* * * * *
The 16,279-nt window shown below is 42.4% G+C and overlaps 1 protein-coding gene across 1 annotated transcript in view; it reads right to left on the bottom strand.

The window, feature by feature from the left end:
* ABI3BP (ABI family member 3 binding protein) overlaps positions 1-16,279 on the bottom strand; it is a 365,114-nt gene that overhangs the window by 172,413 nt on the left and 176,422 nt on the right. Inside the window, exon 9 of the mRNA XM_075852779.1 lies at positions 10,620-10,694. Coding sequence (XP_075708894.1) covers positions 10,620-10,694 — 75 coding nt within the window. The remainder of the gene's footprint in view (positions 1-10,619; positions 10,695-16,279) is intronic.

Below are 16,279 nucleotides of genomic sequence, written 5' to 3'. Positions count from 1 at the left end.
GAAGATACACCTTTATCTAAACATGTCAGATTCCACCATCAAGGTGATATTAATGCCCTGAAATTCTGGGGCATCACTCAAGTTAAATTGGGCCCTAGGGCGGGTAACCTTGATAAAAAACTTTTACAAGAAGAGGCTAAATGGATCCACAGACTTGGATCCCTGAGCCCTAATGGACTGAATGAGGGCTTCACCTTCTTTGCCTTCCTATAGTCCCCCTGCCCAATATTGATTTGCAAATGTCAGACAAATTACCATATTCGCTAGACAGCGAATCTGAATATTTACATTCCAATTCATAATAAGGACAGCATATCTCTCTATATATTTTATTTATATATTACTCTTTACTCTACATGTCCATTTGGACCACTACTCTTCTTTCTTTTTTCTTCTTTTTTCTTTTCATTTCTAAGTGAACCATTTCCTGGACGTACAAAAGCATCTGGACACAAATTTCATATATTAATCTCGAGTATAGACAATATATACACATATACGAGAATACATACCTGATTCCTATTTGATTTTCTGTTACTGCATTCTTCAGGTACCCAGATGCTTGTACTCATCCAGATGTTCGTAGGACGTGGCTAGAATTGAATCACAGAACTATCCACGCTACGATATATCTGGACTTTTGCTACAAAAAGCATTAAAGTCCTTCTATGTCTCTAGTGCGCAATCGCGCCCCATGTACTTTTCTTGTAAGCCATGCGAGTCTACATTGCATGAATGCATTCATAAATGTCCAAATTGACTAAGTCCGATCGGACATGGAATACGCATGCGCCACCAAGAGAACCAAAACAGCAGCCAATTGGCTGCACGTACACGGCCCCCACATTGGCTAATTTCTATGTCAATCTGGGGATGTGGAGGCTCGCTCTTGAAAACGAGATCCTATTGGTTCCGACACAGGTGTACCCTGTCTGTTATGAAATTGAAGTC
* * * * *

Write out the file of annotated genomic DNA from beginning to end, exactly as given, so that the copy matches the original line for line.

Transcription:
The 16,279-nt window shown below is 42.4% G+C and overlaps 1 protein-coding gene across 1 annotated transcript in view; it reads right to left on the bottom strand.

The window, feature by feature from the left end:
* ABI3BP (ABI family member 3 binding protein) overlaps positions 1-16,279 on the bottom strand; it is a 365,114-nt gene that overhangs the window by 172,413 nt on the left and 176,422 nt on the right. Inside the window, exon 9 of the mRNA XM_075852779.1 lies at positions 10,620-10,694. Coding sequence (XP_075708894.1) covers positions 10,620-10,694 — 75 coding nt within the window. The remainder of the gene's footprint in view (positions 1-10,619; positions 10,695-16,279) is intronic.

Below are 16,279 nucleotides of genomic sequence, written 5' to 3'. Positions count from 1 at the left end.
GAAGATACACCTTTATCTAAACATGTCAGATTCCACCATCAAGGTGATATTAATGCCCTGAAATTCTGGGGCATCACTCAAGTTAAATTGGGCCCTAGGGCGGGTAACCTTGATAAAAAACTTTTACAAGAAGAGGCTAAATGGATCCACAGACTTGGATCCCTGAGCCCTAATGGACTGAATGAGGGCTTCACCTTCTTTGCCTTCCTATAGTCCCCCTGCCCAATATTGATTTGCAAATGTCAGACAAATTACCATATTCGCTAGACAGCGAATCTGAATATTTACATTCCAATTCATAATAAGGACAGCATATCTCTCTATATATTTTATTTATATATTACTCTTTACTCTACATGTCCATTTGGACCACTACTCTTCTTTCTTTTTTCTTCTTTTTTCTTTTCATTTCTAAGTGAACCATTTCCTGGACGTACAAAAGCATCTGGACACAAATTTCATATATTAATCTCGAGTATAGACAATATATACACATATACGAGAATACATACCTGATTCCTATTTGATTTTCTGTTACTGCATTCTTCAGGTACCCAGATGCTTGTACTCATCCAGATGTTCGTAGGACGTGGCTAGAATTGAATCACAGAACTATCCACGCTACGATATATCTGGACTTTTGCTACAAAAAGCATTAAAGTCCTTCTATGTCTCTAGTGCGCAATCGCGCCCCATGTACTTTTCTTGTAAGCCATGCGAGTCTACATTGCATGAATGCATTCATAAATGTCCAAATTGACTAAGTCCGATCGGACATGGAATACGCATGCGCCACCAAGAGAACCAAAACAGCAGCCAATTGGCTGCACGTACACGGCCCCCACATTGGCTAATTTCTATGTCAATCTGGGGATGTGGAGGCTCGCTCTTGAAAACGAGATCCTATTGGTTCCGACACAGGTGTACCCTGTCTGTTATGAAATTGAAGTC